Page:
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Getting the public IP of a FIOS router

I'm new to FIOS. So far it's working well. Since I run an FTP server, I need to know the public IP address of my router. It's cumbersome to HTTP to the modem, give a password, and read the IP from the screen. Google turned up this command (with output).
v:\> nslookup -type=a myip.opendns.com resolver1.opendns.com
Server:  resolver1.opendns.com

Non-authoritative answer:
Name:    myip.opendns.com

Using "2>NUL" to get rid of "Non-authoritative answer:" and wrapping it up in a couple TCC functions, I now have this.

v:\> echo %@word[1,%@execstr[4,nslookup -type=a myip.opendns.com resolver1.opendns.com 2>nul]]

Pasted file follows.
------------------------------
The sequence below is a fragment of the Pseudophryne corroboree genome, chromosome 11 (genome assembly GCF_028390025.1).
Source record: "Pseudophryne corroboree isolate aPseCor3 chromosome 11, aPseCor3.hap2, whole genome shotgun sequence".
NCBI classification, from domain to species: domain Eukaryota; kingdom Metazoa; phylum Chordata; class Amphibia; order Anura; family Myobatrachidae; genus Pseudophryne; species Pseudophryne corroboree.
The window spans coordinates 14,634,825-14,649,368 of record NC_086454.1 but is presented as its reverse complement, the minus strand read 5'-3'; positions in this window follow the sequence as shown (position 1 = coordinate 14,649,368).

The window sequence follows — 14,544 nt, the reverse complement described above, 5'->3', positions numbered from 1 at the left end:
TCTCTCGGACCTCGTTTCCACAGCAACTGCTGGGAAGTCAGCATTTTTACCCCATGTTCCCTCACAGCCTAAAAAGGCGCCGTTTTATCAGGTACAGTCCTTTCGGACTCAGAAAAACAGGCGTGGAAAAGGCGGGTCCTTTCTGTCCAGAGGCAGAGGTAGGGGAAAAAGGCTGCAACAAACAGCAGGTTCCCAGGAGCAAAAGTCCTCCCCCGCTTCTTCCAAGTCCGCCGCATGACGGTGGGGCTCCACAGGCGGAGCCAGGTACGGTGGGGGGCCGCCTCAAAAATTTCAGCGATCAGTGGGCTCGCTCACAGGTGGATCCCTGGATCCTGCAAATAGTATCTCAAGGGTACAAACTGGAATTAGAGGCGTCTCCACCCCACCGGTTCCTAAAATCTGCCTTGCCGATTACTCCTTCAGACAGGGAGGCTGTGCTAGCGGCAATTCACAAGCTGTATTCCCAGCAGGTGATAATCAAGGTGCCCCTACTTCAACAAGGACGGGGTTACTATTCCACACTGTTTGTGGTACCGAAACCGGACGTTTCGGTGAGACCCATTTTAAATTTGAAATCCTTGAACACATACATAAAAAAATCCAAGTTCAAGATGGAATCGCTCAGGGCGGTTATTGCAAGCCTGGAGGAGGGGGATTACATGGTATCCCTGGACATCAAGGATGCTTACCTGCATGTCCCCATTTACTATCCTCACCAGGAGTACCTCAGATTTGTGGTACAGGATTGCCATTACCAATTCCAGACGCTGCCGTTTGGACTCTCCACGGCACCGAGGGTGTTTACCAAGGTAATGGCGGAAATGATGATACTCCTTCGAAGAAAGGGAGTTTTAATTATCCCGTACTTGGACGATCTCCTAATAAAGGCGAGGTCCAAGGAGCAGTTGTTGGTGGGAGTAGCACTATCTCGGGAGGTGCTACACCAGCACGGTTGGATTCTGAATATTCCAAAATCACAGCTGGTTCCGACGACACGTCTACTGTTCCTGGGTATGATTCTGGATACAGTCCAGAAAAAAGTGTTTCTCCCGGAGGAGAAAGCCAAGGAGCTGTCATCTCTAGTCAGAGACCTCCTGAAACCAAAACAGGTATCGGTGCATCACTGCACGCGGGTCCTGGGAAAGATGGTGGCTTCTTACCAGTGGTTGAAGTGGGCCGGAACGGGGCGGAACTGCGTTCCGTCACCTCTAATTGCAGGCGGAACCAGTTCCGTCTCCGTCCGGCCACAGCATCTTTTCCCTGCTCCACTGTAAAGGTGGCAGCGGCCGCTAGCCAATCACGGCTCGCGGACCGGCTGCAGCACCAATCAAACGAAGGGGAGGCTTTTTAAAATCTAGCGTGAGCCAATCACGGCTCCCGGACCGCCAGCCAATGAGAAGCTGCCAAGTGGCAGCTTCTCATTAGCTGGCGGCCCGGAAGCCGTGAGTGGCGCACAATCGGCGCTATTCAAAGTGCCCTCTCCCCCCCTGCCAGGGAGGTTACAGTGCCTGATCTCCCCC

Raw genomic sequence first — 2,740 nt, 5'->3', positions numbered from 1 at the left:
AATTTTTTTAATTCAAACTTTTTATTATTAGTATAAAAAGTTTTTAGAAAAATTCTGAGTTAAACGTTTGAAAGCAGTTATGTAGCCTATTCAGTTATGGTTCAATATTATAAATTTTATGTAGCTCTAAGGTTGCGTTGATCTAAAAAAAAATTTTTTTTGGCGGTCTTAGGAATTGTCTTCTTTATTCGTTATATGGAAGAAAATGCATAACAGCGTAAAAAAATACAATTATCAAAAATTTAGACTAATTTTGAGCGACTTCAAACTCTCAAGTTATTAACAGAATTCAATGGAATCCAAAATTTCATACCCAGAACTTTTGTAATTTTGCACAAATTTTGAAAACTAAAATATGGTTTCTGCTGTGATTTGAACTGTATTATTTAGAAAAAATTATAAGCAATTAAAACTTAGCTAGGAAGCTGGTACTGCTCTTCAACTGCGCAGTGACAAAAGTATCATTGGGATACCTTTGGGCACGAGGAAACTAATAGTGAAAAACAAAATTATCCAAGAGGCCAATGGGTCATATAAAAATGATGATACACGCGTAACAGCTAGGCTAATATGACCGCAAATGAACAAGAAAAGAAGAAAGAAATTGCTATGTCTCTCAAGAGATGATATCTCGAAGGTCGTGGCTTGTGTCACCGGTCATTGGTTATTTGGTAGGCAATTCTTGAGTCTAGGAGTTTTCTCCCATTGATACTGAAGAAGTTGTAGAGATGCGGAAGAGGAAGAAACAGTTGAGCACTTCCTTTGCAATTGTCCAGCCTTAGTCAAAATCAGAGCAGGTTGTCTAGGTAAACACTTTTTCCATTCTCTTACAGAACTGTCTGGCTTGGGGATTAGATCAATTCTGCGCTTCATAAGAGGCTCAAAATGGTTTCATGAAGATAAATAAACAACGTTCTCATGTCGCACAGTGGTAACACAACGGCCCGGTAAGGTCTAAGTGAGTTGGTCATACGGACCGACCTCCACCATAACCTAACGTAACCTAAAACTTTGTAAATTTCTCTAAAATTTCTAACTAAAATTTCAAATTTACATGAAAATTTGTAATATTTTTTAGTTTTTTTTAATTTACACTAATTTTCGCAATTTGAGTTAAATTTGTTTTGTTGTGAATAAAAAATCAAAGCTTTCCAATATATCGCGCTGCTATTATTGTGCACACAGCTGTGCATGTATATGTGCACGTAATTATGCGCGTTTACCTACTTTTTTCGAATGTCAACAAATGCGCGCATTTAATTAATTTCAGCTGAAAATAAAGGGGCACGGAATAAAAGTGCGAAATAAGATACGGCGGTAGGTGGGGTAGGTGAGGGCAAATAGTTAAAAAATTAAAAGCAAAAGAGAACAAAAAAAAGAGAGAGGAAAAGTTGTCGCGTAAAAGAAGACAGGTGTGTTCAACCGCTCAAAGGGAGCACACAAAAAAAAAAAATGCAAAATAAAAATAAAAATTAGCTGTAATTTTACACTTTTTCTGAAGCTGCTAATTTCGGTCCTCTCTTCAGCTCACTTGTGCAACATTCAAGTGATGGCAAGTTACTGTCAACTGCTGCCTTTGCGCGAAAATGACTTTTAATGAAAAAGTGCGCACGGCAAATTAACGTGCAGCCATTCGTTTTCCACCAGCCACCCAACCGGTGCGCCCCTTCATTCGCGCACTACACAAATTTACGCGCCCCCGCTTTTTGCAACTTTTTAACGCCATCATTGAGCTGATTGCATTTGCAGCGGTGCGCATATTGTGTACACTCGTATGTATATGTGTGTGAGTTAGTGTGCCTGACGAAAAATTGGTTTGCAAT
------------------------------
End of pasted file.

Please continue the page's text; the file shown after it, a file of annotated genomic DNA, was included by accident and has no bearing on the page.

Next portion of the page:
I suppose I'll further wrap that up into an alias or a user-defined function.

I'd love to see other solutions.
That's pretty slick. I assume there's something special about myip.opendns.com?
That's pretty slick. I assume there's something special about myip.opendns.com?
I suppose it's special in that its sole purpose is to return the IP from which the request came.

If you have DIG.EXE, you don't have to do much parsing.
v:\> dig +short myip.opendns.com @resolver1.opendns.com
I think it works like this. Both NSLOOKUP and DIG are told to use the DNS server resolver1.opendns.com. And that seems to be a real DNS server.
v:\> dig +short lucky.syr.edu @resolver1.opendns.com
That's correct, though I don't know why my former employer hasn't removed that record; it's almost a year out of date.

What's special is the name "myip.opendns.com". When that name is queried, resolver1.opendns.com returns the IP from which the query came. It's so simple that I wonder why such a mechanism isn't universally implemented by DNS servers.